"The Gray Partridge (Perdix perdix) is also known as the Hungarian Partridge, or around these parts, especially for game bird hunters, simply "Huns." Like many of our other "game birds," they were introduced from Europe around 1900 or so. I've never seen one in a pear tree, in fact I don't see them much in the mid to upper Methow Valley where I live, but they can be locally common in various spots throughout Okanogan County. They don't migrate and are active year-round, generally sticking to cultivated or old agriculture land, or flat grassy, shrub-steppe areas. Huns sure are a treat to see if you are lucky to spot one, the males in particular like the one pictured here. Just be prepared to walk slowly through a lot of old hay fields and grasslands if you want to add this bird to your list!"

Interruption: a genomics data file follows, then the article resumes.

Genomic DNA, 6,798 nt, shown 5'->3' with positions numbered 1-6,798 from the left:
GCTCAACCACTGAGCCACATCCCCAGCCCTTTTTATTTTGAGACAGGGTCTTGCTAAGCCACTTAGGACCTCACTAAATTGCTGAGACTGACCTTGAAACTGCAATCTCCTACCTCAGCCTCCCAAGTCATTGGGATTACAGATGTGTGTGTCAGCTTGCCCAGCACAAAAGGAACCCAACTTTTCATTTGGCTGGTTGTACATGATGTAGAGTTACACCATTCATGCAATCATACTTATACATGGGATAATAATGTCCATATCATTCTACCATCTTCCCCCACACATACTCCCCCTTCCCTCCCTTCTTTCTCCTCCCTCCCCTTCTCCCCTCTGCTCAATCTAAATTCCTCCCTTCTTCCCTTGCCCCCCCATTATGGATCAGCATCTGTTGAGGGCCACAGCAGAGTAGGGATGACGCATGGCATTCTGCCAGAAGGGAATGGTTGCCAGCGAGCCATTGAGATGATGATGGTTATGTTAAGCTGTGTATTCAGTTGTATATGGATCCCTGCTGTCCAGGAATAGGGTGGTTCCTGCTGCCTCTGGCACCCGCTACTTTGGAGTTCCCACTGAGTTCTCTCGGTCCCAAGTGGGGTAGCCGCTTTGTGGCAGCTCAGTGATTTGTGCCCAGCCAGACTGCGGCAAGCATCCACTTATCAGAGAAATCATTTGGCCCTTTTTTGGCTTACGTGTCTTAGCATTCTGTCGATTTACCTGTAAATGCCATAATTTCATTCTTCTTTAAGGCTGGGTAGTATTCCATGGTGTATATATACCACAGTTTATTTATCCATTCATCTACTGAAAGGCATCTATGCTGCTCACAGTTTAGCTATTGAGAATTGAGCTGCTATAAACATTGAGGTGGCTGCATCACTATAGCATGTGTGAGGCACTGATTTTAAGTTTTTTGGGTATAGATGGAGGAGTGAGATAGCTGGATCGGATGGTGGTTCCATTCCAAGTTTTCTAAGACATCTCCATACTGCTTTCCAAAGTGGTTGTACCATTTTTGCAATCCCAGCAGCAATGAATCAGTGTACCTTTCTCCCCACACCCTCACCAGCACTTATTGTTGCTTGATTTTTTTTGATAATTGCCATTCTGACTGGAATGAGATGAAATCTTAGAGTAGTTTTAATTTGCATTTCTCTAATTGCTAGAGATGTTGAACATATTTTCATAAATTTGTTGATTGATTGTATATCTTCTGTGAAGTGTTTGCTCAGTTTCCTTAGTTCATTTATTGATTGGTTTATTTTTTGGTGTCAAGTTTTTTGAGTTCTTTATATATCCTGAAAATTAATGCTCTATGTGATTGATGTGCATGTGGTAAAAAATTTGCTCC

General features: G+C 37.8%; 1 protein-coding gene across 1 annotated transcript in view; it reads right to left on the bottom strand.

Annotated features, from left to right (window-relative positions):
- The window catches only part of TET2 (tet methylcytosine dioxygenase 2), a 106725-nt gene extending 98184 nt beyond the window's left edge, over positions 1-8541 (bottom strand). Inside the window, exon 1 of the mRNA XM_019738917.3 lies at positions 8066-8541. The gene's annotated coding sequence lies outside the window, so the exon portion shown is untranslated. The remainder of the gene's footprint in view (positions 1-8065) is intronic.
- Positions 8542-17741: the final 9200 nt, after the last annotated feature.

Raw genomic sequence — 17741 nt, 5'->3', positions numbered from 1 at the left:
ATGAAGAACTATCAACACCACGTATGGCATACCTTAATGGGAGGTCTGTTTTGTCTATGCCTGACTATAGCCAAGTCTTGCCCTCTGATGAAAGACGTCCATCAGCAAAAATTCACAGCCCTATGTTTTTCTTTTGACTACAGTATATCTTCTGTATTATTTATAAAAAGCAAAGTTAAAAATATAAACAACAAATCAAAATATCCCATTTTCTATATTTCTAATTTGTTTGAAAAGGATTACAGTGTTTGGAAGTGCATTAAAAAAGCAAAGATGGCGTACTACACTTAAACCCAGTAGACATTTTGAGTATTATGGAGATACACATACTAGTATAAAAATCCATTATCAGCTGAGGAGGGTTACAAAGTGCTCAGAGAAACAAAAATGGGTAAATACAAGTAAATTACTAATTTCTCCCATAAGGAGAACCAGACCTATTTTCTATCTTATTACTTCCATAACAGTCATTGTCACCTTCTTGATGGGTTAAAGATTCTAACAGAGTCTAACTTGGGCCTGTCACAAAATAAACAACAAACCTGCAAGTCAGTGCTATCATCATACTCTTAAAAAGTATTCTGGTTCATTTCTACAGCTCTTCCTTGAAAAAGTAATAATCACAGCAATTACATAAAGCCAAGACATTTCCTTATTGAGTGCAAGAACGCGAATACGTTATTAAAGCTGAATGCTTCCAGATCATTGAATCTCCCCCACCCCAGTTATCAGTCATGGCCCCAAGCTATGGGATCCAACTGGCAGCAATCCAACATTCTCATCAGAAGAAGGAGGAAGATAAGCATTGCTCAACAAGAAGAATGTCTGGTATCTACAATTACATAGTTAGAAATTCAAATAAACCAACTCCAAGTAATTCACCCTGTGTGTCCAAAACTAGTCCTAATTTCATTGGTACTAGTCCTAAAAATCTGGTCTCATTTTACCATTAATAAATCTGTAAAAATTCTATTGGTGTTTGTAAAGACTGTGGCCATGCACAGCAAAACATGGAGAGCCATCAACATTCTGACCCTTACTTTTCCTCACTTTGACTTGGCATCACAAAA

Fun Facts!Information from the Seattle Audubon Society
- Gray Partridges are foragers and typically eat seeds, waste grain, leaves, and insects.
- Gray Partridge females lay between some of the largest known clutches of any bird species in the world, 10-22 eggs per brood.
- This grayish-brown bird measures roughly 13 inches and has a gray bill.